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VINE VOICEon 7 January 2010
Most of this review applies to any book in this series, and if you've read my previous reviews of books in this series, there is little new except in the first two paragraphs. This volume has the new cover style for Times xwd books and mercifully avoids the common xwd book howler where the grid on the cover is one that couldn't possibly appear inside the book. It also corrects the slip-up in volume 13 where the "beginner's guide" puzzle was a different one from the one whose answers were explained on the next page.

The 80 puzzles in this collection appeared in 2006, and it includes the nine puzzles used in the reinstated Times Crossword Championship (puzzles 70-79, including tie-breaker which wasn't needed). The introduction briefly describes the championship and also names the setters whose puzzles are used, though individual puzzles are anonymous, as in the paper, except for former xwd ed John Grant's last puzzle.

The crosswords are the main point of the book and the main point of a daily paper cryptic is the quality of the clues. If you're after lots of contemporary culture or thematic puzzles you won't find them here, but for entertainingly deceptive but fair clues, the Times crossword is as good as any cryptic crossword on the planet and streets ahead of many.

What's lacking, as in many crossword books, is explanations of answers. The Times puzzle sometimes uses quite difficult "general knowledge" or subtle wordplay, and it would be possible to identify some of this and add a few explanations to the solution grids. That's my reason for awarding four stars rather than five.
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on 12 September 2014
After sampling the Daily Telegraph's cryptic crosswords, I now realise that printing of the Times crossword books is inferior (elderly eyes have difficulty with numbers in the grid). There is no such cheapskate printing in the DT books. Although the wit and subtlety of both are equal, I detect a greater absence of the pretentious clue in the DT. The Times setters are too often eruditely difficult with links that scarcely hold up. Perhaps a bit of a quibble, but not if you are trying to fill the grid while commuting to work. Setters should always remember that users are extremely time-stressed and REALLY appreciate wit and acumen when divorced from intellectual affectation.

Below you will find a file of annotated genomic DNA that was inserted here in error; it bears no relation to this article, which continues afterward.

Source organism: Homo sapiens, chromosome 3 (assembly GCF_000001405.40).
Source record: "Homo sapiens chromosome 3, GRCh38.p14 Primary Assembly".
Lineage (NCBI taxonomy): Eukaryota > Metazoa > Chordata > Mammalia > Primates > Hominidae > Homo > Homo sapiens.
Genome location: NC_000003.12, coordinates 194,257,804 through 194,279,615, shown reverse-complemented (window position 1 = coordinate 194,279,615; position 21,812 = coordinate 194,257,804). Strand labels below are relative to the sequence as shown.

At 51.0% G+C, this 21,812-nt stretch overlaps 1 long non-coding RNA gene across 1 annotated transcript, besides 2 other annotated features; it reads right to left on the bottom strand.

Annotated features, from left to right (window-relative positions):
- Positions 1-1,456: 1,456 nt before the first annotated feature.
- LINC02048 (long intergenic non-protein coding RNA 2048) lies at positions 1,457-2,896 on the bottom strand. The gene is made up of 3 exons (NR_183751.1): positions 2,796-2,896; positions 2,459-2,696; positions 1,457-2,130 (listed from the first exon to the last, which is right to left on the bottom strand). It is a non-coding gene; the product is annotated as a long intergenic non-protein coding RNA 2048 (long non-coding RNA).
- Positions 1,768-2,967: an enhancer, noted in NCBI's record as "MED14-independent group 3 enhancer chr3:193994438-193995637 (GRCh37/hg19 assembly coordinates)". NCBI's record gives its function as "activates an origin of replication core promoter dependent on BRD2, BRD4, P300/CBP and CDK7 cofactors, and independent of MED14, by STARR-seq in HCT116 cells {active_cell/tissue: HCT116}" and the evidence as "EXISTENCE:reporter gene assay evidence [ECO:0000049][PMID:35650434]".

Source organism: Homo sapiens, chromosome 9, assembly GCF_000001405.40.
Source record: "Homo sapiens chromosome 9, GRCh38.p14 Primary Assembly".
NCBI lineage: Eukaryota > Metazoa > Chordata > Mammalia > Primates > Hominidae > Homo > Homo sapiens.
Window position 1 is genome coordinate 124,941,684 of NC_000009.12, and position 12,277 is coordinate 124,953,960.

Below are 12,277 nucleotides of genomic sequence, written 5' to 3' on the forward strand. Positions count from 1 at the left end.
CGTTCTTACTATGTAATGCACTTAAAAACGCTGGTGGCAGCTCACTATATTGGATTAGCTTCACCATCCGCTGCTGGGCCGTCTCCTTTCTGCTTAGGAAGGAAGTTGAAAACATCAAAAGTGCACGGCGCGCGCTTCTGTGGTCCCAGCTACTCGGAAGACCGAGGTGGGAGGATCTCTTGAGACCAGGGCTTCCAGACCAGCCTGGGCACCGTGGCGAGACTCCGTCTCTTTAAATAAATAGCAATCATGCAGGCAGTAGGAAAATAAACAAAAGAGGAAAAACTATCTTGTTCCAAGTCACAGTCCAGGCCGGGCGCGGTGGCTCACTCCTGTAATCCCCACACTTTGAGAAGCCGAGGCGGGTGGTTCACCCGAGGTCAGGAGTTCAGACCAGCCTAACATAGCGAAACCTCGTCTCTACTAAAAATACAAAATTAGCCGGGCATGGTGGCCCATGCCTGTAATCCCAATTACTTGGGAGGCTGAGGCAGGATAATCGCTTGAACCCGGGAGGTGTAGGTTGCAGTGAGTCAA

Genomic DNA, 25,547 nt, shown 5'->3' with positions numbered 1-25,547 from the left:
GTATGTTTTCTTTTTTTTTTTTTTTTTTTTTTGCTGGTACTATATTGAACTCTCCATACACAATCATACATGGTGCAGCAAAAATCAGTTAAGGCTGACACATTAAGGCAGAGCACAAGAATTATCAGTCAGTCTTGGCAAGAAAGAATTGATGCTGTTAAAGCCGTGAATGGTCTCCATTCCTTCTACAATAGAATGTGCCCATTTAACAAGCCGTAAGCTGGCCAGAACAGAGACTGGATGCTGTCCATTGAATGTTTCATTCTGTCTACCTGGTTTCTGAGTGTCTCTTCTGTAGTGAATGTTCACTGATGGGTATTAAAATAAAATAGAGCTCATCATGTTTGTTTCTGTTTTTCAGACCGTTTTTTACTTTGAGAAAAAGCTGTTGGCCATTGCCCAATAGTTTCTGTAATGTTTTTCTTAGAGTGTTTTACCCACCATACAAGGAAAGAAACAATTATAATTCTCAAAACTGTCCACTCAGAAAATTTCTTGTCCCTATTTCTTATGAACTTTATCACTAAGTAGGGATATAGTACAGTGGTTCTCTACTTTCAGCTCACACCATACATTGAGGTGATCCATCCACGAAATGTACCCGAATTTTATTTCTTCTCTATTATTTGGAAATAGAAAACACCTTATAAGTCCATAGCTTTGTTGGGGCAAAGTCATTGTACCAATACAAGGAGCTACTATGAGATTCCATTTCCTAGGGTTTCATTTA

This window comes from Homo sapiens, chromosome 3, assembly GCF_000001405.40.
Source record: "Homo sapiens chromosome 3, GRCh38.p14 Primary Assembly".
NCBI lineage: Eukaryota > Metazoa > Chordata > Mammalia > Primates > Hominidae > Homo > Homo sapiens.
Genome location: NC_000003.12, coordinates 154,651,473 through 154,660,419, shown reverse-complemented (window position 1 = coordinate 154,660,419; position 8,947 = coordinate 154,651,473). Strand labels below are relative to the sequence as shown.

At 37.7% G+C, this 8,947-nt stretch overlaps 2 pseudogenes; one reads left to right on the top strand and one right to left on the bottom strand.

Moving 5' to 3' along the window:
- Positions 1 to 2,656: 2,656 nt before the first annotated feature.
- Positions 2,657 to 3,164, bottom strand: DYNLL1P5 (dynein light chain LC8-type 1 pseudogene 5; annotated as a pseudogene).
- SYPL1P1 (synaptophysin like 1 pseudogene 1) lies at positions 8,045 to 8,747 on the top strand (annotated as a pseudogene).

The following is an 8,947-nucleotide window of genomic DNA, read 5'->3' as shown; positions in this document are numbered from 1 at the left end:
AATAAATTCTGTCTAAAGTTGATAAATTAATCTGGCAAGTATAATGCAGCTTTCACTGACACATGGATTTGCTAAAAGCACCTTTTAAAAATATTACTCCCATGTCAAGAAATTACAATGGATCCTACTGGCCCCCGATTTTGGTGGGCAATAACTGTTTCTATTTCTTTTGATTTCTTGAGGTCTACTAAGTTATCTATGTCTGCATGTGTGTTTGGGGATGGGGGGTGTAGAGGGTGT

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on 22 February 2010
I ordered this book for a neighbour who was in hospital having stem cell treatment and she found this was really useful for the times when visitors were unable to get there, a really useful book for anyone who loves crosswords.
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on 17 May 2012
Bought this book for my elderly mother who enjoys cryptic crosswords. She loves it. The only 'quibble' is that the type face could be a little larger; otherwise, these are excellent books.
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Please see reviews of other books of "The Times" crosswords. This one is, alas, no better than the other recent volumes.
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on 20 July 2013
The Times has had some of the best cryptic crosswords for a long time so a book by them is always going to be a delight.
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on 25 January 2010
I can't agree with Pete Biddlecombe; - "The Times crosswords" always have to be a bit more "cryptic" than their competitors to go with their reputation as "THE" crossword. However, using abbreviations that don't exist in the dictionary, grammar and parts of speech that are, shall we say dubious, weird names of plants,religious knowledge, daft anagram indicators and incongruous "wordplay" serves to annoy and frustrate rather than to entertain. The Guardian setters have more of a "feel" for the proper rules of crosswords and are better at it. The Times, no doubt, will suit the Oxford scholar of the 1930's who thinks a certain way.
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on 18 August 2014
Another great mental work out
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on 21 February 2015
Great crosswords
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